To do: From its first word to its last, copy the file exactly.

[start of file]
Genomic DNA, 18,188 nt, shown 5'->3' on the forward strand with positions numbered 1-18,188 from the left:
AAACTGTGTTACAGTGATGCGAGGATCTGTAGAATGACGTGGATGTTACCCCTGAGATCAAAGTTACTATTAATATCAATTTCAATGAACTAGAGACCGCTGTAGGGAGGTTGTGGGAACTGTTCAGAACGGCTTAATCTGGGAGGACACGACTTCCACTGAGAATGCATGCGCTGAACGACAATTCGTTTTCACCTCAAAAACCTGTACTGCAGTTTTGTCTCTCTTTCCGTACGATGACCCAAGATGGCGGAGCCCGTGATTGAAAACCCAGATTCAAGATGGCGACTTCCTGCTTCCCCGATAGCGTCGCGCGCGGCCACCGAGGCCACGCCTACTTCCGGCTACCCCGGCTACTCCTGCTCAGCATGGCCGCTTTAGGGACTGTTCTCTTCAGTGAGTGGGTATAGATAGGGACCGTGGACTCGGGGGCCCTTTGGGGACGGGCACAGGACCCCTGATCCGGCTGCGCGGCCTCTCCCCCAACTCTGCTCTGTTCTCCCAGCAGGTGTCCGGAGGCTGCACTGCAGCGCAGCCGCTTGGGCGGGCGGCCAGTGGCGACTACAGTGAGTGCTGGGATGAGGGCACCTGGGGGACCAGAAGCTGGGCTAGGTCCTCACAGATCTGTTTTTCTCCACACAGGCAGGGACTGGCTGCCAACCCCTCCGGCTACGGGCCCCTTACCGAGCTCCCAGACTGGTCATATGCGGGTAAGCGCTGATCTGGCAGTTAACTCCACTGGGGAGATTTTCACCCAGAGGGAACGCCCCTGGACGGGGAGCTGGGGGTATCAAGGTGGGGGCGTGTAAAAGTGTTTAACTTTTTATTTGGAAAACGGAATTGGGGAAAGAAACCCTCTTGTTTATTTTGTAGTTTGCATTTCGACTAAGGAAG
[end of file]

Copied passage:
Genomic DNA, 18,188 nt, shown 5'->3' on the forward strand with positions numbered 1-18,188 from the left:
AAACTGTGTTACAGTGATGCGAGGATCTGTAGAATGACGTGGATGTTACCCCTGAGATCAAAGTTACTATTAATATCAATTTCAATGAACTAGAGACCGCTGTAGGGAGGTTGTGGGAACTGTTCAGAACGGCTTAATCTGGGAGGACACGACTTCCACTGAGAATGCATGCGCTGAACGACAATTCGTTTTCACCTCAAAAACCTGTACTGCAGTTTTGTCTCTCTTTCCGTACGATGACCCAAGATGGCGGAGCCCGTGATTGAAAACCCAGATTCAAGATGGCGACTTCCTGCTTCCCCGATAGCGTCGCGCGCGGCCACCGAGGCCACGCCTACTTCCGGCTACCCCGGCTACTCCTGCTCAGCATGGCCGCTTTAGGGACTGTTCTCTTCAGTGAGTGGGTATAGATAGGGACCGTGGACTCGGGGGCCCTTTGGGGACGGGCACAGGACCCCTGATCCGGCTGCGCGGCCTCTCCCCCAACTCTGCTCTGTTCTCCCAGCAGGTGTCCGGAGGCTGCACTGCAGCGCAGCCGCTTGGGCGGGCGGCCAGTGGCGACTACAGTGAGTGCTGGGATGAGGGCACCTGGGGGACCAGAAGCTGGGCTAGGTCCTCACAGATCTGTTTTTCTCCACACAGGCAGGGACTGGCTGCCAACCCCTCCGGCTACGGGCCCCTTACCGAGCTCCCAGACTGGTCATATGCGGGTAAGCGCTGATCTGGCAGTTAACTCCACTGGGGAGATTTTCACCCAGAGGGAACGCCCCTGGACGGGGAGCTGGGGGTATCAAGGTGGGGGCGTGTAAAAGTGTTTAACTTTTTATTTGGAAAACGGAATTGGGGAAAGAAACCCTCTTGTTTATTTTGTAGTTTGCATTTCGACTAAGGAAG